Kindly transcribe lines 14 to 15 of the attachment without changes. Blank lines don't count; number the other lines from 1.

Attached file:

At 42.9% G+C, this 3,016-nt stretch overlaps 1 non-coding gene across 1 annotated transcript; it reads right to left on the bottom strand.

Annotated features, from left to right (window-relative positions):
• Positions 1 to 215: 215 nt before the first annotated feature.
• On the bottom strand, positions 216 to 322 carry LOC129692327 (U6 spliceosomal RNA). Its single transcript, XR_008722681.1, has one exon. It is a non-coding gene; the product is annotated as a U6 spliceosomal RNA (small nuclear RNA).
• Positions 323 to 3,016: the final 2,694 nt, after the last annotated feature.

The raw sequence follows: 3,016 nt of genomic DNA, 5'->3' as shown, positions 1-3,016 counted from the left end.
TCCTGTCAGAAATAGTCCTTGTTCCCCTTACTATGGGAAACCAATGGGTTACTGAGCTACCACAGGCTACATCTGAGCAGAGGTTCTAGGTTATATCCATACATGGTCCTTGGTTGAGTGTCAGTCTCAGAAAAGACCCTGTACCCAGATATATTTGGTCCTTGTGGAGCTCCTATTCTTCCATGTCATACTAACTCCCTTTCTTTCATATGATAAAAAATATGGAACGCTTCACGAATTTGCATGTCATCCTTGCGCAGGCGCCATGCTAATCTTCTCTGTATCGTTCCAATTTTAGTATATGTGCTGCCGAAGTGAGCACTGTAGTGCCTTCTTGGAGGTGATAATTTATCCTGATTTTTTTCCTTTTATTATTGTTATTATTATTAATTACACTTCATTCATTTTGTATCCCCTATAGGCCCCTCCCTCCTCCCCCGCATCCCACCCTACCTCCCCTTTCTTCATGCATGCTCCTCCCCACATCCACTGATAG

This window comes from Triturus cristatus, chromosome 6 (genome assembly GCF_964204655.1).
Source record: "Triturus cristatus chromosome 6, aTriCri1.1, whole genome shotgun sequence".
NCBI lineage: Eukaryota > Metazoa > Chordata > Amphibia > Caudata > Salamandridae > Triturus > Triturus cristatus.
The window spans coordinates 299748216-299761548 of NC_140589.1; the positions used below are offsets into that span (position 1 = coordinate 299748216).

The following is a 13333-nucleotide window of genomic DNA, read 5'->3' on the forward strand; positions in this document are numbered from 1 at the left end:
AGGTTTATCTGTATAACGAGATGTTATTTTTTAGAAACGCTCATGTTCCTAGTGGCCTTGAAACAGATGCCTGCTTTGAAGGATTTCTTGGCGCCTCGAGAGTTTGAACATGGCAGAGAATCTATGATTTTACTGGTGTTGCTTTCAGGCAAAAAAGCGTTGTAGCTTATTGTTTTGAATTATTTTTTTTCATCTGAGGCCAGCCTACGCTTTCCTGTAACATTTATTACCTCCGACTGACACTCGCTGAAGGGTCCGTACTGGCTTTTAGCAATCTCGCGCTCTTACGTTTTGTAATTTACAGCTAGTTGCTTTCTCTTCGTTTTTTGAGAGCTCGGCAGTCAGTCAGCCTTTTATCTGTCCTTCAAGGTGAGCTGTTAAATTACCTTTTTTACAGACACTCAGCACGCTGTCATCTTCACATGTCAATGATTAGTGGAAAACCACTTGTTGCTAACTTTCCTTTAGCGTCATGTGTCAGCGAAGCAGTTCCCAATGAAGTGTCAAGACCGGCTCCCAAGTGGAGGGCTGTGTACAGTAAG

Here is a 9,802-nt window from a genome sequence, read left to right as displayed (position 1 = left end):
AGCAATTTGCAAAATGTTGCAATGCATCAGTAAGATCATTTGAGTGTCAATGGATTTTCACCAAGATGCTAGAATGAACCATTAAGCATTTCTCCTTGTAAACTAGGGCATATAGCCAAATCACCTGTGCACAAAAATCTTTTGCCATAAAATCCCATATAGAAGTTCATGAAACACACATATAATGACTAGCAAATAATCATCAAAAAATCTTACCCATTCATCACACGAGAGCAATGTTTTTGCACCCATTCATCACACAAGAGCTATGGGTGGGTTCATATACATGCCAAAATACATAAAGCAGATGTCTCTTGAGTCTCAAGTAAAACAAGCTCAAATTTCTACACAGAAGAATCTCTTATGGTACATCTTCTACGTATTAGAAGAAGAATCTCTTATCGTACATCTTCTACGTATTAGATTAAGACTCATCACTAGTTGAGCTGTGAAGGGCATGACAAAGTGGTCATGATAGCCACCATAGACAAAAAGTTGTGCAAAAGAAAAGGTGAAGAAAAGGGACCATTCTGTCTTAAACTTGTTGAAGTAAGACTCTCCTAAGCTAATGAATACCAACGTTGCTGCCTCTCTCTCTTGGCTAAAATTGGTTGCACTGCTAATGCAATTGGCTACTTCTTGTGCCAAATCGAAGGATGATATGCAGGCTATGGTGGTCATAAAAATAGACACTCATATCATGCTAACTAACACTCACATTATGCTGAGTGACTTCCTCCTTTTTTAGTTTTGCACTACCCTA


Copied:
Here is a 9,802-nt window from a genome sequence, read left to right as displayed (position 1 = left end):
AGCAATTTGCAAAATGTTGCAATGCATCAGTAAGATCATTTGAGTGTCAATGGATTTTCACCAAGATGCTAGAATGAACCATTAAGCATTTCTCCTTGTAAACTAGGGCATATAGCCAAATCACCTGTGCACAAAAATCTTTTGCCATAAAATCCCATATAGAAGTTCATGAAACACACATATAATGACTAGCAAATAATCATCAAAAAATCTTACCCATTCATCACACGAGAGCAATGTTTTTGCACCCATTCATCACACAAGAGCTATGGGTGGGTTCATATACATGCCAAAATACATAAAGCAGATGTCTCTTGAGTCTCAAGTAAAACAAGCTCAAATTTCTACACAGAAGAATCTCTTATGGTACATCTTCTACGTATTAGAAGAAGAATCTCTTATCGTACATCTTCTACGTATTAGATTAAGACTCATCACTAGTTGAGCTGTGAAGGGCATGACAAAGTGGTCATGATAGCCACCATAGACAAAAAGTTGTGCAAAAGAAAAGGTGAAGAAAAGGGACCATTCTGTCTTAAACTTGTTGAAGTAAGACTCTCCTAAGCTAATGAATACCAACGTTGCTGCCTCTCTCTCTTGGCTAAAATTGGTTGCACTGCTAATGCAATTGGCTACTTCTTGTGCCAAATCGAAGGATGATATGCAGGCTATGGTGGTCATAAAAATAGACACTCATATCATGCTAACTAACACTCACATTATGCTGAGTGACTTCCTCCTTTTTTAGTTTTGCACTACCCTA